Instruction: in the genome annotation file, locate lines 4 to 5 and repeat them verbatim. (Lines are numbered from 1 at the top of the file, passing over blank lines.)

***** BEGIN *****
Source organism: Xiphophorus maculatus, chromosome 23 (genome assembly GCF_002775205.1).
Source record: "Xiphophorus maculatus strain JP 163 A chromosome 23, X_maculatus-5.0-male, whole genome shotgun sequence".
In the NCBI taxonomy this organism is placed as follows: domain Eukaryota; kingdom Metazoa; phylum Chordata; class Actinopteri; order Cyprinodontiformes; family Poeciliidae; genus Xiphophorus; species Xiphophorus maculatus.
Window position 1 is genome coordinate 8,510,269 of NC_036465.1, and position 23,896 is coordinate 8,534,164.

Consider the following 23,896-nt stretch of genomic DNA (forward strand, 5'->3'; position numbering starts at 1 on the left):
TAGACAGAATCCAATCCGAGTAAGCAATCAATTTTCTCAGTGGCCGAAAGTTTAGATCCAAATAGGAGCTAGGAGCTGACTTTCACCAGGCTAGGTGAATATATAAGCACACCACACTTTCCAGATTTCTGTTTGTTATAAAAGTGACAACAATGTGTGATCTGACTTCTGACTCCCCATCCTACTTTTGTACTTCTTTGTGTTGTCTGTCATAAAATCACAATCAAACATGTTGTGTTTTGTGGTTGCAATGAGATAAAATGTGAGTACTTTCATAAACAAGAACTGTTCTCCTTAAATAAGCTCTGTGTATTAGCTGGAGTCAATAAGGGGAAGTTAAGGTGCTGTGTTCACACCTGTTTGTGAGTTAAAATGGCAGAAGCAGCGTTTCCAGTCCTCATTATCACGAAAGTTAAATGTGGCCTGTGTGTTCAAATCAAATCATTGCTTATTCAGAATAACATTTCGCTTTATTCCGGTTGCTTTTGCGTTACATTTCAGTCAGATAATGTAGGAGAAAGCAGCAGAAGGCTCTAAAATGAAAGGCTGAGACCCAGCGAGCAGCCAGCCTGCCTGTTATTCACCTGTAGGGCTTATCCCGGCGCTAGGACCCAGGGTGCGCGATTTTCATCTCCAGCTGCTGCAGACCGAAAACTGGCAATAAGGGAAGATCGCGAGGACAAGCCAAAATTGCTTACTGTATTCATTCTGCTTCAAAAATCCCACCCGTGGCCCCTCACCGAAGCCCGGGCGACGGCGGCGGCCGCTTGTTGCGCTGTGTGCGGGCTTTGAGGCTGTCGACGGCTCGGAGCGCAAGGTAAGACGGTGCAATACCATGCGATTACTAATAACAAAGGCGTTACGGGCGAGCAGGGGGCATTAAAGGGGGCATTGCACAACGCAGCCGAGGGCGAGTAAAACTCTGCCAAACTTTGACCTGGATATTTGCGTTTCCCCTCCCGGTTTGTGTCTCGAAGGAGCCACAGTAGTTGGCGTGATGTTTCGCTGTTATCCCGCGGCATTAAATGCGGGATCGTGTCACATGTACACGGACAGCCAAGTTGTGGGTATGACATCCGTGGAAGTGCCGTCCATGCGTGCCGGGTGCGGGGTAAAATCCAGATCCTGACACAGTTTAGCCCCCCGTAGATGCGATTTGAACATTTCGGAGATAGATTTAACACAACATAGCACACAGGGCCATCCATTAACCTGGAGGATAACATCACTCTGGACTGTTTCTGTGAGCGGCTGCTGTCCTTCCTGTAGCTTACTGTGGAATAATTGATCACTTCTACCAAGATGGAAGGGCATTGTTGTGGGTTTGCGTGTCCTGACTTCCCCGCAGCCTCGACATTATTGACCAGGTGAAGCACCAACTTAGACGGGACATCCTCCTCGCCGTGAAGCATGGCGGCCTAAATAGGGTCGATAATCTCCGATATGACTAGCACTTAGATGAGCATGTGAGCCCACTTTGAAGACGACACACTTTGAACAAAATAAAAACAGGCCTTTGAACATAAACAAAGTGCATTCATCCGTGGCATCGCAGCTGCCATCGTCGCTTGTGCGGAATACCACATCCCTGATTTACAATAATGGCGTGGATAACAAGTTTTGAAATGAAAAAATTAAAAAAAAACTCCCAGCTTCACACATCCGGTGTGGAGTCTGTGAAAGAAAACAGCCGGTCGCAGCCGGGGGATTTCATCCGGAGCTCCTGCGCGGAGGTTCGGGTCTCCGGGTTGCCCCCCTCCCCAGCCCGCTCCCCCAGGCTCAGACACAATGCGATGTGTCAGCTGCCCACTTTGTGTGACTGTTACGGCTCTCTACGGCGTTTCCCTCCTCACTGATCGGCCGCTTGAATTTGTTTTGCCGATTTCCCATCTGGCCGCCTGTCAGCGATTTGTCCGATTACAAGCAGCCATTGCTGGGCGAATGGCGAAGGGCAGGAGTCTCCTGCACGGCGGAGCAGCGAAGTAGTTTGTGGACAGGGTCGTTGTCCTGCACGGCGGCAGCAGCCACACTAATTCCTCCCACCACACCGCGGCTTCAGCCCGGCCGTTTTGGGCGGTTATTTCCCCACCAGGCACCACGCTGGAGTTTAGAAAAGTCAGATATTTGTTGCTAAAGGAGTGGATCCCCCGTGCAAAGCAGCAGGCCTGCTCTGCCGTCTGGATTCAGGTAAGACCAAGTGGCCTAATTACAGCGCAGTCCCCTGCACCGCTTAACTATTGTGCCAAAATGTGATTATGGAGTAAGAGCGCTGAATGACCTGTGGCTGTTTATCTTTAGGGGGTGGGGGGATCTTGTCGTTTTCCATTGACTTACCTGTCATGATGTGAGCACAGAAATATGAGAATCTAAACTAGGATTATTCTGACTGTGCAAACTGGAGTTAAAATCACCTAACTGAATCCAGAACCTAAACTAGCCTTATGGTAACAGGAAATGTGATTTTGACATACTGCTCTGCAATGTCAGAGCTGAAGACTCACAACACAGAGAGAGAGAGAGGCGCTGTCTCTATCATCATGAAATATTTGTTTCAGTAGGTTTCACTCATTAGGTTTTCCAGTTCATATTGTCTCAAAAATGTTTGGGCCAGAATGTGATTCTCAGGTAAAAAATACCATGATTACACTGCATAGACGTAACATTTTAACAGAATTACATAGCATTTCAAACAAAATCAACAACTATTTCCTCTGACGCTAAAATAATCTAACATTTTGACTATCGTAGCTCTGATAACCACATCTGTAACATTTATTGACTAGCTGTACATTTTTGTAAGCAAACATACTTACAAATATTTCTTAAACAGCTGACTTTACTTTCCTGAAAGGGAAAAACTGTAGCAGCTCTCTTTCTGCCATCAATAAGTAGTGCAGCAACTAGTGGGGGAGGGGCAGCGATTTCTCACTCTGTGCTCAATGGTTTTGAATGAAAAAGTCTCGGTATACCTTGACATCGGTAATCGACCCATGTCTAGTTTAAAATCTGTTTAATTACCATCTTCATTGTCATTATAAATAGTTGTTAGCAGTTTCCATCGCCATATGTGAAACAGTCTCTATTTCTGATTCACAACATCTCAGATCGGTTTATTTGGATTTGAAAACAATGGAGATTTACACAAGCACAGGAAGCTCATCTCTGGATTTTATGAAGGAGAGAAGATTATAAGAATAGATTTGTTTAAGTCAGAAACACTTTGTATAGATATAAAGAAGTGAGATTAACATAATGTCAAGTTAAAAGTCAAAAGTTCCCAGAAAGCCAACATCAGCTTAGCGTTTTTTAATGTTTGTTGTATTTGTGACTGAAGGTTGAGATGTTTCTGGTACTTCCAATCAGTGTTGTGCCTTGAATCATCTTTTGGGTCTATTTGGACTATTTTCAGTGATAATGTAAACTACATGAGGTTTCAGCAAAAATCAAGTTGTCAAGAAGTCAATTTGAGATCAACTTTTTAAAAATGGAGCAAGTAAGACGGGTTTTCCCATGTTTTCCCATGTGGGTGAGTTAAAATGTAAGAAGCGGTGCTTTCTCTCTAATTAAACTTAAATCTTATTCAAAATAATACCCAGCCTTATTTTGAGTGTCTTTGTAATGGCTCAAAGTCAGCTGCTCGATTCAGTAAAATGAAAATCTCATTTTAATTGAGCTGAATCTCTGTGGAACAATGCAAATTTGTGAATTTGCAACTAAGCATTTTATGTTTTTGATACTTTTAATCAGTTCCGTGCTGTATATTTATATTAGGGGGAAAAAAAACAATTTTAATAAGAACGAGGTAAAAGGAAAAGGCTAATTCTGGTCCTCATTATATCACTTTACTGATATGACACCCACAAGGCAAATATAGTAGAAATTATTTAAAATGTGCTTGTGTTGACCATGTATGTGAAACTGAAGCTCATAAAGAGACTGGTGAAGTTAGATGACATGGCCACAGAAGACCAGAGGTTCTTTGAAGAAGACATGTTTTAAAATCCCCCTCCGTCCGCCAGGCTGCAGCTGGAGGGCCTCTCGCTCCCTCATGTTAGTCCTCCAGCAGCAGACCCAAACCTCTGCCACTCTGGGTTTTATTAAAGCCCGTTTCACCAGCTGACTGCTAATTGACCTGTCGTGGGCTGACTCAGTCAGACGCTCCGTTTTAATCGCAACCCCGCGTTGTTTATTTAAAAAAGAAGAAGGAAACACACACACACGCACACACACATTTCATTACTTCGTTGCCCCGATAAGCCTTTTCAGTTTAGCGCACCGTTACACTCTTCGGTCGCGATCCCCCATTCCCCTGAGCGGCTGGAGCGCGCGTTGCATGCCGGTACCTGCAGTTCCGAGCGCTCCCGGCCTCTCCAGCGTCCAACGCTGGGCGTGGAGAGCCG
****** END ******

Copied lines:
Window position 1 is genome coordinate 8,510,269 of NC_036465.1, and position 23,896 is coordinate 8,534,164.

Consider the following 23,896-nt stretch of genomic DNA (forward strand, 5'->3'; position numbering starts at 1 on the left):